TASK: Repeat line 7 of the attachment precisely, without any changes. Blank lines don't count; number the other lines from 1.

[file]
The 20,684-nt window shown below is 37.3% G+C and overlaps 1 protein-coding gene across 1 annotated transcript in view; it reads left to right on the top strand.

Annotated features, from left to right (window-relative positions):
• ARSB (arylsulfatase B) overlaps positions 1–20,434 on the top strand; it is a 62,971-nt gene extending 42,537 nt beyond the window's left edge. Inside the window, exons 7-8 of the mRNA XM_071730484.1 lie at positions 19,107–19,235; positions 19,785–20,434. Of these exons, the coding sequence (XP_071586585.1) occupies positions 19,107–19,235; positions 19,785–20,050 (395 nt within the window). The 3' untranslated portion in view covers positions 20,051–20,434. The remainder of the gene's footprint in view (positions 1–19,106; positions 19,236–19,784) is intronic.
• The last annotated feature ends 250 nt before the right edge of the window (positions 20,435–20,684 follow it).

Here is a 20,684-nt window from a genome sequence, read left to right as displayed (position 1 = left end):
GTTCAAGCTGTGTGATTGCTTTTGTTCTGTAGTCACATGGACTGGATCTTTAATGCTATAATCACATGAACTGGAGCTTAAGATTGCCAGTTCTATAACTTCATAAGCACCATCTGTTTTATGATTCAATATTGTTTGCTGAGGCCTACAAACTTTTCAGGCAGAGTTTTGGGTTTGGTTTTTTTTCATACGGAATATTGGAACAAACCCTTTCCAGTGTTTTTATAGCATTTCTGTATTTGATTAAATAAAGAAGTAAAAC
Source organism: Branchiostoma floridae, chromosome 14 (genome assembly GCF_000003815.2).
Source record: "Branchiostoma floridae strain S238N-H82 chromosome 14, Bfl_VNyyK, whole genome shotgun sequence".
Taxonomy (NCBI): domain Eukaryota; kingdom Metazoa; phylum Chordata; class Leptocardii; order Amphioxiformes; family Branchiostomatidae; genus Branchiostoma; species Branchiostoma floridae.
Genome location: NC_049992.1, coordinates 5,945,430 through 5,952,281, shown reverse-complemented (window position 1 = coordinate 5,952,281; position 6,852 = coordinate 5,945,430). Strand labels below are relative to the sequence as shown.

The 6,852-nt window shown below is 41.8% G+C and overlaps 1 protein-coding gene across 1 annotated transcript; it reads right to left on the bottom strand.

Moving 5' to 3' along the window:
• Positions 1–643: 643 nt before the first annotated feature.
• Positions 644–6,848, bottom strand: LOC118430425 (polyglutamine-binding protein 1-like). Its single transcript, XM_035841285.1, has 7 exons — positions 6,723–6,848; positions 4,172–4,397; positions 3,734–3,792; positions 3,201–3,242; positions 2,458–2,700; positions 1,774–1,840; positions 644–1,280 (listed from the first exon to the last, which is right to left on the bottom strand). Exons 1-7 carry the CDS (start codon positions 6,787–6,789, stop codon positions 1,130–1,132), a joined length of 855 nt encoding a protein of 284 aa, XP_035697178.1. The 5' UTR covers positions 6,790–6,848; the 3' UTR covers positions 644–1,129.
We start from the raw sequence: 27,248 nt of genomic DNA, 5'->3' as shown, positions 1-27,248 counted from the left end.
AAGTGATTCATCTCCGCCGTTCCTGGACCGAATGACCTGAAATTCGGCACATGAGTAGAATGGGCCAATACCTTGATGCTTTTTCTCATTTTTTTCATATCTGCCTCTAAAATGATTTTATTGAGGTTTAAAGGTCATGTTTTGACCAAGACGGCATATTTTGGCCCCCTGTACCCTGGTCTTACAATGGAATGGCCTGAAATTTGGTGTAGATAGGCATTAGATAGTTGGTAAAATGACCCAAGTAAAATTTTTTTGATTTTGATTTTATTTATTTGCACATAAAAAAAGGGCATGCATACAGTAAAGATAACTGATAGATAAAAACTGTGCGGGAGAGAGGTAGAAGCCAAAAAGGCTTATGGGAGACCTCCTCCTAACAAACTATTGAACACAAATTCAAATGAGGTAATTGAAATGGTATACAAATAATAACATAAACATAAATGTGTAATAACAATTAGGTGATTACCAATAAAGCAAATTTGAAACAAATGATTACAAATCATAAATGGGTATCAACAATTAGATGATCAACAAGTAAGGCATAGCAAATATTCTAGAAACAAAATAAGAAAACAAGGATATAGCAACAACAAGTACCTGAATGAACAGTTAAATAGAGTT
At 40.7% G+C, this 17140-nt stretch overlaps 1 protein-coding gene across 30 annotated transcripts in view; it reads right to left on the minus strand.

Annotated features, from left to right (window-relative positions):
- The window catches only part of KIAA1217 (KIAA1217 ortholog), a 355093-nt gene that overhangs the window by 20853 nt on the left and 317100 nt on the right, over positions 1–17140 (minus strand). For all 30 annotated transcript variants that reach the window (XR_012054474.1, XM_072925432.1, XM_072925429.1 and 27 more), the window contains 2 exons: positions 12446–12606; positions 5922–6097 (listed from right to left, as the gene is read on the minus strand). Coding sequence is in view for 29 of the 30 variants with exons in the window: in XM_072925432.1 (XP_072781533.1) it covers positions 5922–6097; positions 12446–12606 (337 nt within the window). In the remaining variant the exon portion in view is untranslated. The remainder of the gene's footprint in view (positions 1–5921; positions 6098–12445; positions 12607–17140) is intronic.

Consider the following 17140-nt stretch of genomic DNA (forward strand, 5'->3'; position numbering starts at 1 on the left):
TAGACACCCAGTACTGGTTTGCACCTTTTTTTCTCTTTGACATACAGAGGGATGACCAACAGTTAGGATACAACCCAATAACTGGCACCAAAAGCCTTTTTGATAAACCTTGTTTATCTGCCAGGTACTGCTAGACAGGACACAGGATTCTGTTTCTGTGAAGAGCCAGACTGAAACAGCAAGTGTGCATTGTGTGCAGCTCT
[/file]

Source organism: Branchiostoma floridae, chromosome 14 (genome assembly GCF_000003815.2).